Sturdy bakery boxes are a sweet solution

Packaging Digest Staff

February 1, 2014

5 Min Read
Sturdy bakery boxes are a sweet solution


With 11 stores throughout Manhattan and 1.5 million customers per day, Zaro's Bakery Basket is a New York City institution. Still, many people outside the Big Apple have yet to discover its freshly prepared breads, bagels, cakes, cookies and other bakery items.

Hoping to spread its hot, flaky goodness to customers on the other side of the Hudson River and beyond, the 78-year-old Bronx-based chain partnered with a major online retailer this year for a special summer sales promotion. Delivering delicate delectables cross country, however, presented unique packaging challenges, which Zaro's overcame with the help of a distinctive new packaging substrate from MeadWestvaco's Packaging Resources Group (PRG).

Babka by mail
Zaro's began offering its N.Y. Style Bakery Sampler last summer. The product assortment, which combines some of Zaro's most mouth-watering goodies into one cheerful, brightly colored package, gives consumers from Portland, OR, to Portland, ME, a chance to taste what New Yorkers always told them they were missing.

Because the sampler was being positioned as a gift item, Zaro's needed to present its chocolate babka, ruggelach and black-and-white cookies in a way that would be as tempting to consumers as the products inside. The package would also require a level of strength beyond the carry-out boxes the chain uses in its bakery outlets, because they would be mailed all over the country without corrugated shippers.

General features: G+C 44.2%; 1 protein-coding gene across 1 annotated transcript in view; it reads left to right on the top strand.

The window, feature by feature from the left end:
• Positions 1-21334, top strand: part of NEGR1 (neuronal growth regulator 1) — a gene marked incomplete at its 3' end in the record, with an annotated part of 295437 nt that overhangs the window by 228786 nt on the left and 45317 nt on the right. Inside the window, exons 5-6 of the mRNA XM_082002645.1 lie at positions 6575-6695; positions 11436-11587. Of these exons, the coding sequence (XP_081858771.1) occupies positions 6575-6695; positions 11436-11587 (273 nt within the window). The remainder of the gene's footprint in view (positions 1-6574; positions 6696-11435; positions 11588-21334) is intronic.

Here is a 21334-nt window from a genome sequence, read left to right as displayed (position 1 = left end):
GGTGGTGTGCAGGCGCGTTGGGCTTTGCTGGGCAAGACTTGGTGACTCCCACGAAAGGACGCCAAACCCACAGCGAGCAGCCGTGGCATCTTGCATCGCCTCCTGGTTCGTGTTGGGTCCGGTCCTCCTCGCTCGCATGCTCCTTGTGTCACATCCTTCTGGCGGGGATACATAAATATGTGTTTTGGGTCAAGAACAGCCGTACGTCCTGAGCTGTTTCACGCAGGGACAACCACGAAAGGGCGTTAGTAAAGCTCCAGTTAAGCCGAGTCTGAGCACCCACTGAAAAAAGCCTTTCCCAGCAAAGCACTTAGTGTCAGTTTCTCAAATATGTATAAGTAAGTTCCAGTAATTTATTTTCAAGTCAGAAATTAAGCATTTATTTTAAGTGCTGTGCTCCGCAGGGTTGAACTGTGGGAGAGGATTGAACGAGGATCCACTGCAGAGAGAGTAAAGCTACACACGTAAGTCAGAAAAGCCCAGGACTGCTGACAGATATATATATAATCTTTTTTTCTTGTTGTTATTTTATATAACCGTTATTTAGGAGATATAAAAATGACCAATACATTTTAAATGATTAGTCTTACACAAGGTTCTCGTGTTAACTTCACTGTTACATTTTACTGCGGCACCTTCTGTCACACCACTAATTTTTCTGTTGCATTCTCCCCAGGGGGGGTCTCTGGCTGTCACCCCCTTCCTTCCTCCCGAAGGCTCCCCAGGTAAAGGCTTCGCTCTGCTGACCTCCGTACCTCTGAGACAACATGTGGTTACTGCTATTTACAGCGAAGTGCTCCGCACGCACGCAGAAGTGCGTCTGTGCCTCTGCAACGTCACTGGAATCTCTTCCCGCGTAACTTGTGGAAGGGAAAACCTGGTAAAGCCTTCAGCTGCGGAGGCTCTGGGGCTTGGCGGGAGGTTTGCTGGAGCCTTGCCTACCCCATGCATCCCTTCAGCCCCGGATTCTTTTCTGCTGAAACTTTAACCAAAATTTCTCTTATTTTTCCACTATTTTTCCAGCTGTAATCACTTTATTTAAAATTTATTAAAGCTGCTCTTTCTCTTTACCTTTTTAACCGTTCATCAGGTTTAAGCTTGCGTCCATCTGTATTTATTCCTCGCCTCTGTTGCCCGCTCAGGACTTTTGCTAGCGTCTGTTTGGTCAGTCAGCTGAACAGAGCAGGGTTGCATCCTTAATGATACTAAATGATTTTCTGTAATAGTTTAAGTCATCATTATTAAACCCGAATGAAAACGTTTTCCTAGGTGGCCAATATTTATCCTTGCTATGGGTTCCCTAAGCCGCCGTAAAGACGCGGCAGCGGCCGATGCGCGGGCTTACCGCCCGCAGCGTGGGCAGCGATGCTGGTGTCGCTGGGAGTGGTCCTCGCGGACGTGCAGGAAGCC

Thinking about the box, Zaro's turned to Rand-Whitney, its converter of the past two years. Nearly as old as Zaro's itself, Rand-Whitney has four manufacturing plants, including corrugating, sheeting and imaging facilities, in New England.

"When Zaro's approached us, their main concern was the carton graphics," explains Norman Feit, the Rand-Whitney sales representative who handles Zaro's. "The box they had in mind would perpetuate their New York brand image, with bright yellow and black colors and lighthearted, cartoon-like sketches of New York City landmarks, such as the Statue of Liberty, the Empire State Building and the Brooklyn Bridge. The substrate would need to reproduce these graphics without distorting them or washboarding, and be strong enough to maintain the carton's integrity throughout the distribution channel."

Confirms Eli Richman, director of marketing for Zaro's, "We needed an eye-catching package with high-end graphics that would reflect the quality image of the Zaro's brand. In many cases, this would be our introduction to new markets, so we wanted to make a good impression. Plus, it's a gift, so we wanted something special."

For companies like Zaro's hoping to partner with online retailers, finding product packaging that is both attractive and functional has become a critical part of the sell-in process.

Converter Rand-Whitney had run many jobs similar to the Zaro's box on a competitor's linerboard, but it elected to try MeadWestvaco's Coated Post Print Liner™ following a meeting with one of the company's sales representatives. Introduced last spring, Coated Post Print Liner is a premium-quality, coated, bleached linerboard that features a brightness of GE 86 and a smooth printing surface. It was engineered specifically to be roll-fed into corrugators prior to flexographic post printing, resulting in the graphic excellence plus strength combination that was key for the job.